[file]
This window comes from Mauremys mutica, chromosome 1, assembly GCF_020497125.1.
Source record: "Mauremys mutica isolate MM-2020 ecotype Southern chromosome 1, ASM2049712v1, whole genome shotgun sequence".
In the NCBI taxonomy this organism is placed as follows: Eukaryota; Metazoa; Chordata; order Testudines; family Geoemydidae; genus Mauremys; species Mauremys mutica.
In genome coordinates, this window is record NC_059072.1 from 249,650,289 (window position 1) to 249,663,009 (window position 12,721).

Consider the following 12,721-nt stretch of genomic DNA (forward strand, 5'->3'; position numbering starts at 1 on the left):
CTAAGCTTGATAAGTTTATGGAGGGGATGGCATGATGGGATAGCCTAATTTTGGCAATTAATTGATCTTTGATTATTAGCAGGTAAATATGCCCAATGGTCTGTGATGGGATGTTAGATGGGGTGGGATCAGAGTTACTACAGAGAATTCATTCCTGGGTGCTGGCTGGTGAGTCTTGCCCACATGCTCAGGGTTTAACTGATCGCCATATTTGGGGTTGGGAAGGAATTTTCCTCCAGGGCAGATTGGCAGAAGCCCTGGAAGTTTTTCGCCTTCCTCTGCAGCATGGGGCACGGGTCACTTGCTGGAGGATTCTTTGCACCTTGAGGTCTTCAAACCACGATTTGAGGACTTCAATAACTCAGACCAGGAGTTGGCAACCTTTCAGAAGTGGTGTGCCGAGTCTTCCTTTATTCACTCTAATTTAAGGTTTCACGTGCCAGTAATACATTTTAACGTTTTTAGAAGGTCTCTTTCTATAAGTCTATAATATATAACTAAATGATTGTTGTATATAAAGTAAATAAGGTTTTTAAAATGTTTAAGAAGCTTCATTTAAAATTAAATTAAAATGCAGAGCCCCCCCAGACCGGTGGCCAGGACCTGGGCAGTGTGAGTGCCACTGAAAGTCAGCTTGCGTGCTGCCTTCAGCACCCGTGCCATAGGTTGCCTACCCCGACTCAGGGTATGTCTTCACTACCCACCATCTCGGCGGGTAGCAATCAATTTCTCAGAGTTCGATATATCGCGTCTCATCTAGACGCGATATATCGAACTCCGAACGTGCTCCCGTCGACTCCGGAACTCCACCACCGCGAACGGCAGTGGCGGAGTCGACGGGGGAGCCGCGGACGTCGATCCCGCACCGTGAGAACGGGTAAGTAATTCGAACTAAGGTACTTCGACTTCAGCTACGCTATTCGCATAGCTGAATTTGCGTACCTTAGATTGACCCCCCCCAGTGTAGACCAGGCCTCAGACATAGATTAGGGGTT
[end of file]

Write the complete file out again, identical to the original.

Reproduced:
This window comes from Mauremys mutica, chromosome 1, assembly GCF_020497125.1.
Source record: "Mauremys mutica isolate MM-2020 ecotype Southern chromosome 1, ASM2049712v1, whole genome shotgun sequence".
In the NCBI taxonomy this organism is placed as follows: Eukaryota; Metazoa; Chordata; order Testudines; family Geoemydidae; genus Mauremys; species Mauremys mutica.
In genome coordinates, this window is record NC_059072.1 from 249,650,289 (window position 1) to 249,663,009 (window position 12,721).

Consider the following 12,721-nt stretch of genomic DNA (forward strand, 5'->3'; position numbering starts at 1 on the left):
CTAAGCTTGATAAGTTTATGGAGGGGATGGCATGATGGGATAGCCTAATTTTGGCAATTAATTGATCTTTGATTATTAGCAGGTAAATATGCCCAATGGTCTGTGATGGGATGTTAGATGGGGTGGGATCAGAGTTACTACAGAGAATTCATTCCTGGGTGCTGGCTGGTGAGTCTTGCCCACATGCTCAGGGTTTAACTGATCGCCATATTTGGGGTTGGGAAGGAATTTTCCTCCAGGGCAGATTGGCAGAAGCCCTGGAAGTTTTTCGCCTTCCTCTGCAGCATGGGGCACGGGTCACTTGCTGGAGGATTCTTTGCACCTTGAGGTCTTCAAACCACGATTTGAGGACTTCAATAACTCAGACCAGGAGTTGGCAACCTTTCAGAAGTGGTGTGCCGAGTCTTCCTTTATTCACTCTAATTTAAGGTTTCACGTGCCAGTAATACATTTTAACGTTTTTAGAAGGTCTCTTTCTATAAGTCTATAATATATAACTAAATGATTGTTGTATATAAAGTAAATAAGGTTTTTAAAATGTTTAAGAAGCTTCATTTAAAATTAAATTAAAATGCAGAGCCCCCCCAGACCGGTGGCCAGGACCTGGGCAGTGTGAGTGCCACTGAAAGTCAGCTTGCGTGCTGCCTTCAGCACCCGTGCCATAGGTTGCCTACCCCGACTCAGGGTATGTCTTCACTACCCACCATCTCGGCGGGTAGCAATCAATTTCTCAGAGTTCGATATATCGCGTCTCATCTAGACGCGATATATCGAACTCCGAACGTGCTCCCGTCGACTCCGGAACTCCACCACCGCGAACGGCAGTGGCGGAGTCGACGGGGGAGCCGCGGACGTCGATCCCGCACCGTGAGAACGGGTAAGTAATTCGAACTAAGGTACTTCGACTTCAGCTACGCTATTCGCATAGCTGAATTTGCGTACCTTAGATTGACCCCCCCCAGTGTAGACCAGGCCTCAGACATAGATTAGGGGTT